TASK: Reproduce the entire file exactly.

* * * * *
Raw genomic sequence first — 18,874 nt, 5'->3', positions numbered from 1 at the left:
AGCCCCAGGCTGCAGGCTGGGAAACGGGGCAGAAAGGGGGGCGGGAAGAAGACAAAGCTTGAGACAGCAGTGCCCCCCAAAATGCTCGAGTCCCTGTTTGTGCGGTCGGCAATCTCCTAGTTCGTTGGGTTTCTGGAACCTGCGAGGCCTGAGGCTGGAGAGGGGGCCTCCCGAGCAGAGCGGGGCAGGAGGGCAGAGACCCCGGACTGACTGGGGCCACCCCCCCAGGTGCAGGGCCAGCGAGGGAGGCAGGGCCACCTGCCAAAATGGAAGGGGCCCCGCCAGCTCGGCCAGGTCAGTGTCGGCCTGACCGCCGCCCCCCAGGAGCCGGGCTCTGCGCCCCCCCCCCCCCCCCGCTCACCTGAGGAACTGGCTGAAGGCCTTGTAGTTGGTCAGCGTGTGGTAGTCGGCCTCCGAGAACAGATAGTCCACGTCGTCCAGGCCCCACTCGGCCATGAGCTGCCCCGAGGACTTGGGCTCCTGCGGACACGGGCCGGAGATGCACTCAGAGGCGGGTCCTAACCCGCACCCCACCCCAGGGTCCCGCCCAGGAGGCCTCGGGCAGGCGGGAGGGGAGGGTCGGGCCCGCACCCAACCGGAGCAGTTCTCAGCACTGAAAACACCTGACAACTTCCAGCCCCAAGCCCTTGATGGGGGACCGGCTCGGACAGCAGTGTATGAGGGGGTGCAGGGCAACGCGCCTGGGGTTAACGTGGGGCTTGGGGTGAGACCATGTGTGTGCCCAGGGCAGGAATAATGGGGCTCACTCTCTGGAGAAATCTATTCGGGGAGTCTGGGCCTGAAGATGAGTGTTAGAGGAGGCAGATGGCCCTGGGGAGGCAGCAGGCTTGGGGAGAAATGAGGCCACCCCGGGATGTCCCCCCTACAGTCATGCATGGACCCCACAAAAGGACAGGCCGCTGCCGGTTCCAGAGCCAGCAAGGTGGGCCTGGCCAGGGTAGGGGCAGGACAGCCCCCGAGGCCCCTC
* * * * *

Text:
Raw genomic sequence first — 18,874 nt, 5'->3', positions numbered from 1 at the left:
AGCCCCAGGCTGCAGGCTGGGAAACGGGGCAGAAAGGGGGGCGGGAAGAAGACAAAGCTTGAGACAGCAGTGCCCCCCAAAATGCTCGAGTCCCTGTTTGTGCGGTCGGCAATCTCCTAGTTCGTTGGGTTTCTGGAACCTGCGAGGCCTGAGGCTGGAGAGGGGGCCTCCCGAGCAGAGCGGGGCAGGAGGGCAGAGACCCCGGACTGACTGGGGCCACCCCCCCAGGTGCAGGGCCAGCGAGGGAGGCAGGGCCACCTGCCAAAATGGAAGGGGCCCCGCCAGCTCGGCCAGGTCAGTGTCGGCCTGACCGCCGCCCCCCAGGAGCCGGGCTCTGCGCCCCCCCCCCCCCCCCGCTCACCTGAGGAACTGGCTGAAGGCCTTGTAGTTGGTCAGCGTGTGGTAGTCGGCCTCCGAGAACAGATAGTCCACGTCGTCCAGGCCCCACTCGGCCATGAGCTGCCCCGAGGACTTGGGCTCCTGCGGACACGGGCCGGAGATGCACTCAGAGGCGGGTCCTAACCCGCACCCCACCCCAGGGTCCCGCCCAGGAGGCCTCGGGCAGGCGGGAGGGGAGGGTCGGGCCCGCACCCAACCGGAGCAGTTCTCAGCACTGAAAACACCTGACAACTTCCAGCCCCAAGCCCTTGATGGGGGACCGGCTCGGACAGCAGTGTATGAGGGGGTGCAGGGCAACGCGCCTGGGGTTAACGTGGGGCTTGGGGTGAGACCATGTGTGTGCCCAGGGCAGGAATAATGGGGCTCACTCTCTGGAGAAATCTATTCGGGGAGTCTGGGCCTGAAGATGAGTGTTAGAGGAGGCAGATGGCCCTGGGGAGGCAGCAGGCTTGGGGAGAAATGAGGCCACCCCGGGATGTCCCCCCTACAGTCATGCATGGACCCCACAAAAGGACAGGCCGCTGCCGGTTCCAGAGCCAGCAAGGTGGGCCTGGCCAGGGTAGGGGCAGGACAGCCCCCGAGGCCCCTC